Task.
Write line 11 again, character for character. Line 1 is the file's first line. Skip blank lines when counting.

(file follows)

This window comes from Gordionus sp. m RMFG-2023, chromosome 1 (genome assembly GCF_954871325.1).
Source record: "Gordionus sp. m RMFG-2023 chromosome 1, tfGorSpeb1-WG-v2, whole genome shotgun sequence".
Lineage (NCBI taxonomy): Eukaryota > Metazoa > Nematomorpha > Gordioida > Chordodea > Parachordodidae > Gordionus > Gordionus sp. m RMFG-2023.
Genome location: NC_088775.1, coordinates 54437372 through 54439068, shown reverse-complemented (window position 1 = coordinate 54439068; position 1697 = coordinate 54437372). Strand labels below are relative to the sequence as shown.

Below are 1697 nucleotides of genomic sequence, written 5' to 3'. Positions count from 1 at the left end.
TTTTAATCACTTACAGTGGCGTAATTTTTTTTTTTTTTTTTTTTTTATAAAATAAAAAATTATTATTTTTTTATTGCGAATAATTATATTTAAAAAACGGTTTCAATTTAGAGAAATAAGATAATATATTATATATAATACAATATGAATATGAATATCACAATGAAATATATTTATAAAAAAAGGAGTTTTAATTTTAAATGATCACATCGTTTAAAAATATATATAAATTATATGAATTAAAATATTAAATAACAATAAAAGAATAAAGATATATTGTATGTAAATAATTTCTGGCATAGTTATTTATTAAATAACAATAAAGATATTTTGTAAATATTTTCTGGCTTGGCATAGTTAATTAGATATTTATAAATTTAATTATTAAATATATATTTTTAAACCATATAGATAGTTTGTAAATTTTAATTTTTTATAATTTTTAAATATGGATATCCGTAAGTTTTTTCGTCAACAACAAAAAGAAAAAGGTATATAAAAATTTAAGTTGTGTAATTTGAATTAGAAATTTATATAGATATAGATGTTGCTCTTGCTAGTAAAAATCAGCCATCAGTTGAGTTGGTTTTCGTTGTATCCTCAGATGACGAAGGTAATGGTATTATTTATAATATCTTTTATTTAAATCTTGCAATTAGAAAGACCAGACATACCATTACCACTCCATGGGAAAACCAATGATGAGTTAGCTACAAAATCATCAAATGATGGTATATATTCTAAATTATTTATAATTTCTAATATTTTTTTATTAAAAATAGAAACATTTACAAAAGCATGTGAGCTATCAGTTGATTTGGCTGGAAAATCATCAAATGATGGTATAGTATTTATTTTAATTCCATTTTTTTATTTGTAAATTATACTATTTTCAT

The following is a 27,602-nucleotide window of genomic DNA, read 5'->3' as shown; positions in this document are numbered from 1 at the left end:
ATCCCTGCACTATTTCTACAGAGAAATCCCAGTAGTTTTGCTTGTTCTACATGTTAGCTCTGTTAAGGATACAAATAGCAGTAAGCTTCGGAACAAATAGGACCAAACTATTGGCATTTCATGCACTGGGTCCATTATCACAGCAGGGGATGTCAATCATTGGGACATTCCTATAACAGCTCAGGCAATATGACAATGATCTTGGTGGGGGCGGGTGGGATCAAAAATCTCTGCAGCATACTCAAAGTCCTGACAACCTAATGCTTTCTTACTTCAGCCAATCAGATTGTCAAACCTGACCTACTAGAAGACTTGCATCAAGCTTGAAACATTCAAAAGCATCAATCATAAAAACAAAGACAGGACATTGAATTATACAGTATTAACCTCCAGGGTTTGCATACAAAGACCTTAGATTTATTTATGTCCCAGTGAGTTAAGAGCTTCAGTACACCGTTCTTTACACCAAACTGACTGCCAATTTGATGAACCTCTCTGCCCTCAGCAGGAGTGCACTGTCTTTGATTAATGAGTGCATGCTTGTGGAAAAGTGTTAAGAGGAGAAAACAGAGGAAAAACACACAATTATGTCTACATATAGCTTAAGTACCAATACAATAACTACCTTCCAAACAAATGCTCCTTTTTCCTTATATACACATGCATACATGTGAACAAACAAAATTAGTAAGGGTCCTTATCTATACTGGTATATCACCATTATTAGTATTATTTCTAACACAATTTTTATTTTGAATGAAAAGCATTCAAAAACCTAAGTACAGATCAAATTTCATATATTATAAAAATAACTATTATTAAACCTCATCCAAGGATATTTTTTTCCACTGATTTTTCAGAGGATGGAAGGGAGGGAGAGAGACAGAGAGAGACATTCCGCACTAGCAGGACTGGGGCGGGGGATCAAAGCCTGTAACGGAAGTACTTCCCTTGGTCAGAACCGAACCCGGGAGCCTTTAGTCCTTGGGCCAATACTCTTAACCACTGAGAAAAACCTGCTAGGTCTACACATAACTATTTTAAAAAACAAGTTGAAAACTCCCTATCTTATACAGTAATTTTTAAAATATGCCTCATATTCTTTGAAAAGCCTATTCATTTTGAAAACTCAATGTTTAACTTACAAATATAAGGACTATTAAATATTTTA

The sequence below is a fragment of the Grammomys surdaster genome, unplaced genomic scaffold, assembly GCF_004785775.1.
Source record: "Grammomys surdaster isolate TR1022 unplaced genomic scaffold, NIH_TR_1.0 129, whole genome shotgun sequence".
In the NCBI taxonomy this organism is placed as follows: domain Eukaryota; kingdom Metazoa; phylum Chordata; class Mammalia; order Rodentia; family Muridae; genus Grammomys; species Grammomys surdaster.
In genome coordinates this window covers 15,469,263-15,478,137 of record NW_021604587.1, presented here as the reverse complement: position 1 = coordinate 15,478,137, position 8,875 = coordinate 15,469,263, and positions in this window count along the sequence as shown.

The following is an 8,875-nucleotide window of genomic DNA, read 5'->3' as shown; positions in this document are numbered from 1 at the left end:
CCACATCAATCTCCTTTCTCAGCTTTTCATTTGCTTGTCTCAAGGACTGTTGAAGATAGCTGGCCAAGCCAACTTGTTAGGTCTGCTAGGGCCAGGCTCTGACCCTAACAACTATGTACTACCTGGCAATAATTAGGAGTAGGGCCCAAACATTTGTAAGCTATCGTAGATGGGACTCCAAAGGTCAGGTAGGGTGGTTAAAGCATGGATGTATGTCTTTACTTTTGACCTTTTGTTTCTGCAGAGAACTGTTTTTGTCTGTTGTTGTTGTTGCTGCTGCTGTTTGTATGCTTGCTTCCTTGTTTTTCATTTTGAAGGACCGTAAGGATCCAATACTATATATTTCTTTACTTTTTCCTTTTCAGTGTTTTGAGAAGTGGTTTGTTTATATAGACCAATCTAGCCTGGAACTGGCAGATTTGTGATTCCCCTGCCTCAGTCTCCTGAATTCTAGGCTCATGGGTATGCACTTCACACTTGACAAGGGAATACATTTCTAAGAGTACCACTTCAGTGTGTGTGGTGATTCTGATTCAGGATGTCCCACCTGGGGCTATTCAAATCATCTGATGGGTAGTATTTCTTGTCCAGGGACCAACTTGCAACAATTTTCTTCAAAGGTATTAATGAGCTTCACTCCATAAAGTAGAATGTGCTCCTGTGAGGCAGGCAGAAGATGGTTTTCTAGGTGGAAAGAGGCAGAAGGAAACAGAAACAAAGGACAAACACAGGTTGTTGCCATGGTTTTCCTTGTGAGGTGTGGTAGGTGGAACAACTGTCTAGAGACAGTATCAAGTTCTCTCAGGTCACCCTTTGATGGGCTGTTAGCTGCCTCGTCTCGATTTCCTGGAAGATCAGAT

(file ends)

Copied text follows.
In the NCBI taxonomy this organism is placed as follows: domain Eukaryota; kingdom Metazoa; phylum Chordata; class Mammalia; order Rodentia; family Muridae; genus Grammomys; species Grammomys surdaster.